The books - downloaded from Amazon.com by American Kindle users - were remotely deleted after what the US company now says was a rights issue regarding the publisher, MobileReference.com.
"These books were added to our catalog using our self-service platform by a third-party who did not have the rights to the books," spokesman Drew Herdener told the Guardian. "When we were notified of this by the rights holder, we removed the illegal copies from our systems and from customers' devices, and refunded customers."
Amazon refunded the cost of the books, but told affected customers they could no longer read the books and that the titles were "no longer available for purchase".
Others were simply angered or annoyed by the sudden move, which they felt treated them unfairly simply for having bought the book in the first place.
"It's like having Barnes & Noble sell you a book, charge your Visa and then 3 months later change their mind, credit your card and demand their book be returned," said a disgruntled reader on the Amazon website.
"I was in the middle of reading the book on my Kindle," said another.
This is Amazon choosing its "content partners" over its customers. There is nothing about copyright law that required these deletions -- if Amazon didn't have the rights to sell the e-books in the first place, the infringement happened when the books were sold. Remote deletion doesn't change that, and it's not an infringement for the Kindle owner simply to read the book. Can you imagine a brick-and-mortar bookstore chasing you home, entering your house, and pulling a book from your shelf after you paid good money for it?Via The New York Times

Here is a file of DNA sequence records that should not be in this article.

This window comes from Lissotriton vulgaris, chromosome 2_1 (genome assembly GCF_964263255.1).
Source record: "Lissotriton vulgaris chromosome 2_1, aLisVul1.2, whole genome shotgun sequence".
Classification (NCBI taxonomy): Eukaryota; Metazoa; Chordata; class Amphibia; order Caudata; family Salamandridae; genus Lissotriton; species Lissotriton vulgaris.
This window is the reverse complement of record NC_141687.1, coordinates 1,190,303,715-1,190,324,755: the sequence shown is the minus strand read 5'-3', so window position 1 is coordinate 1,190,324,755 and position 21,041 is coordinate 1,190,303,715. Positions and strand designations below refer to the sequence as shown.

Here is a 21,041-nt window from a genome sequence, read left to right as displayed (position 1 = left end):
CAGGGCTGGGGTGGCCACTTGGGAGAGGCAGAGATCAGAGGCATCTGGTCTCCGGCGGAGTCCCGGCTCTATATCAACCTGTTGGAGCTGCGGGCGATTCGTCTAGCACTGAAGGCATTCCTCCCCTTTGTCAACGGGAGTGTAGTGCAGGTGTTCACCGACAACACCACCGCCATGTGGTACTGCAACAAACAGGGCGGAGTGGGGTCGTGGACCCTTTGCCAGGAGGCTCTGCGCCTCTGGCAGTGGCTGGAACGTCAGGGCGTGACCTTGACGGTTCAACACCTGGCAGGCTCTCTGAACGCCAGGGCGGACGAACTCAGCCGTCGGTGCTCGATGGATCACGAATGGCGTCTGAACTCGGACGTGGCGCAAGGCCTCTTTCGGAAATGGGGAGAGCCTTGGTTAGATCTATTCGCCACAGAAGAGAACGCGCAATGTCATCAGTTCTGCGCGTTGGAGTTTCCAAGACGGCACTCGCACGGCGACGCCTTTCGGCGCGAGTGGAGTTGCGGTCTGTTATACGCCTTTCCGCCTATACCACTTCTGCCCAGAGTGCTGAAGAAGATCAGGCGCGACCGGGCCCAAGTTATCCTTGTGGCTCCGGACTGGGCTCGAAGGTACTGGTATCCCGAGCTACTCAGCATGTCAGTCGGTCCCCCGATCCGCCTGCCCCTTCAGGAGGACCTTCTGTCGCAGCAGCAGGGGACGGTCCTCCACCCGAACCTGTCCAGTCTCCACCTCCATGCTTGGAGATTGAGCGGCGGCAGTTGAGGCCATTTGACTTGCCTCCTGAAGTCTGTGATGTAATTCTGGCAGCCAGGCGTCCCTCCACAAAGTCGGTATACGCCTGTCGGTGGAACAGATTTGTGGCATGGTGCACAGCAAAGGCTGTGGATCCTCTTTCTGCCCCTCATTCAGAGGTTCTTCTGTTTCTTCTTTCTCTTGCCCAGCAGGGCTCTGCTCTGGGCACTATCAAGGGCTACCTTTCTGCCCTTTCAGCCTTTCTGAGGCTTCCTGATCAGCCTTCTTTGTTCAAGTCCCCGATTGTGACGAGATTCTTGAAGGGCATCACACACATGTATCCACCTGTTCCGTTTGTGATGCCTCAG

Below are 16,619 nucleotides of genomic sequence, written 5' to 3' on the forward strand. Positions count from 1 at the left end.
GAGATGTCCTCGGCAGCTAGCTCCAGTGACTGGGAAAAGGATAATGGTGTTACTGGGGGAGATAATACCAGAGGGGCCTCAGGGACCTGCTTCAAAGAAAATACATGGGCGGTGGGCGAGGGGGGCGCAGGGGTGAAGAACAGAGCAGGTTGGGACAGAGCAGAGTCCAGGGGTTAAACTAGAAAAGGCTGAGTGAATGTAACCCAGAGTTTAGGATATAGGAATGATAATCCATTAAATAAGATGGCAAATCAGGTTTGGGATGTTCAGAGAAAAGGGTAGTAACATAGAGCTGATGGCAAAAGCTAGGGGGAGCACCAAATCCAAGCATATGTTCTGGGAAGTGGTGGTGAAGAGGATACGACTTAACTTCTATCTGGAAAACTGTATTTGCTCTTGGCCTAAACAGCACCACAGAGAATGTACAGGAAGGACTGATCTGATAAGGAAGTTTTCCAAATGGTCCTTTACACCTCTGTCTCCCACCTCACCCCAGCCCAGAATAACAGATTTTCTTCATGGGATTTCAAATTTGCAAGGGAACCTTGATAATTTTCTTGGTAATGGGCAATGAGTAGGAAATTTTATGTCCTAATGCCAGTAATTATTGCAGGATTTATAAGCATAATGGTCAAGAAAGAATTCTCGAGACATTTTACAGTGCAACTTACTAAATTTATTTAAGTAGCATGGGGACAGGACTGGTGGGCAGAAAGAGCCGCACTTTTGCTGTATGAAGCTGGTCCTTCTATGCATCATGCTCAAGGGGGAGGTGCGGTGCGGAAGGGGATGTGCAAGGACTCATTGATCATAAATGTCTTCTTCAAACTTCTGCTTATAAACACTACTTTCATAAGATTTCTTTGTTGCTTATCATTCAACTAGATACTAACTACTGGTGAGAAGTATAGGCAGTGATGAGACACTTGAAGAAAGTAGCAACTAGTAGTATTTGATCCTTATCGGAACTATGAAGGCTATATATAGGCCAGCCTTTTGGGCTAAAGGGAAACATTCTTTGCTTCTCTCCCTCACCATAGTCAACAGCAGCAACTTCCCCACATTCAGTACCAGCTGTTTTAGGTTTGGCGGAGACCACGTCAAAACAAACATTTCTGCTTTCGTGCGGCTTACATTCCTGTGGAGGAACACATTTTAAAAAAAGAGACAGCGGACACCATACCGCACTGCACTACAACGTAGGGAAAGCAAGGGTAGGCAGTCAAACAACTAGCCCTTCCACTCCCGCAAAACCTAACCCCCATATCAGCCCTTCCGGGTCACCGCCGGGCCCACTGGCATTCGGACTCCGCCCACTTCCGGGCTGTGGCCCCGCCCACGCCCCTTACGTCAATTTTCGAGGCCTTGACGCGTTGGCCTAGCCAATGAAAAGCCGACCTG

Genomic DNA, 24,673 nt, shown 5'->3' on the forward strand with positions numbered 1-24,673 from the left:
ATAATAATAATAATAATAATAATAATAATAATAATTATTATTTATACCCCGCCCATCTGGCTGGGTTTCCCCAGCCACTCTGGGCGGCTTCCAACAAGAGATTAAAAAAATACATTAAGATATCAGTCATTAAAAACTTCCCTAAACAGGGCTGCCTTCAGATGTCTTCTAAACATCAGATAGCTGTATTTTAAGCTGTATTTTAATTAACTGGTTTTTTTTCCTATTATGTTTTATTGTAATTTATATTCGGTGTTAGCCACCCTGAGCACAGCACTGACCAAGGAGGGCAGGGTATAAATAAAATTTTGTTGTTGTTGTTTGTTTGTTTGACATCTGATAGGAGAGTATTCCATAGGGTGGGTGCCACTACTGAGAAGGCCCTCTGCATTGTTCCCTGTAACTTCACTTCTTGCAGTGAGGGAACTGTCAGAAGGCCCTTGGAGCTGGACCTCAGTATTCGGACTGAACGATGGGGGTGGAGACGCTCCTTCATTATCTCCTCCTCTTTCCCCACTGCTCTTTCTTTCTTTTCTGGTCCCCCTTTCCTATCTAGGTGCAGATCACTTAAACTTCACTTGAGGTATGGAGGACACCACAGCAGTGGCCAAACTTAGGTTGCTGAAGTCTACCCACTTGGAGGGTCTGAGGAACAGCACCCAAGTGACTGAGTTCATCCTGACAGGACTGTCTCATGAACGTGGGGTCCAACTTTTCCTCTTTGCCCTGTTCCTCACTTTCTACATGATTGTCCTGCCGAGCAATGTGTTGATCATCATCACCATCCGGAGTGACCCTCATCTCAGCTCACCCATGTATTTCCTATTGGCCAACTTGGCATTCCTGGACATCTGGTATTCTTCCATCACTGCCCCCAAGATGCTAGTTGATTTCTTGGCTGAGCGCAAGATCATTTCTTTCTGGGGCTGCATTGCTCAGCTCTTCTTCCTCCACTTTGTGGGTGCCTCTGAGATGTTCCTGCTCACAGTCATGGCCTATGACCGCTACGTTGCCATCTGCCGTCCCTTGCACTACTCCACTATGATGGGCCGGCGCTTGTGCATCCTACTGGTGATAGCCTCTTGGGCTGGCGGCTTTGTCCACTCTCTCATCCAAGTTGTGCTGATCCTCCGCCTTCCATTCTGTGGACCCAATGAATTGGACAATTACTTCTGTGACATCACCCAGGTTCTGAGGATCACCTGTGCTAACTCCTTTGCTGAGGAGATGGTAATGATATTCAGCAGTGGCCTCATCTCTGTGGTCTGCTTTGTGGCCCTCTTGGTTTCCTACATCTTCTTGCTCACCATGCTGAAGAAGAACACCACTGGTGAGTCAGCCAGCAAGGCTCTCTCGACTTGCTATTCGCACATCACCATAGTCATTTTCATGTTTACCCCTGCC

If people want books that won't evaporate on the orders of faceless bureaucrats, if they want their libraries to last, or the right to read privately, or if they want the same ability to share or loan books that they enjoy with printed books, they should avoid buying any book that can't be copied or any e-book reader with "remote deletion" features. Project Gutenberg has e-books that won't disappear at midnight, like a pumpkin coach. Cory Doctorow sells e-books that will live as long as your hard drive and your backups keep them around. They're in unrestricted formats — like plain text, HTML, or PDF — and you can read them on devices without an Amazon Big Brother on board.
This is ugly for all kinds of reasons. Amazon says that this sort of thing is “rare,” but that it can happen at all is unsettling; we’ve been taught to believe that e-books are, you know, just like books, only better. Already, we’ve learned that they’re not really like books, in that once we’re finished reading them, we can’t resell or even donate them. But now we learn that all sales may not even be final.
As one of my readers noted, it’s like Barnes & Noble sneaking into our homes in the middle of the night, taking some books that we’ve been reading off our nightstands, and leaving us a check on the coffee table.
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Image Source: Xesc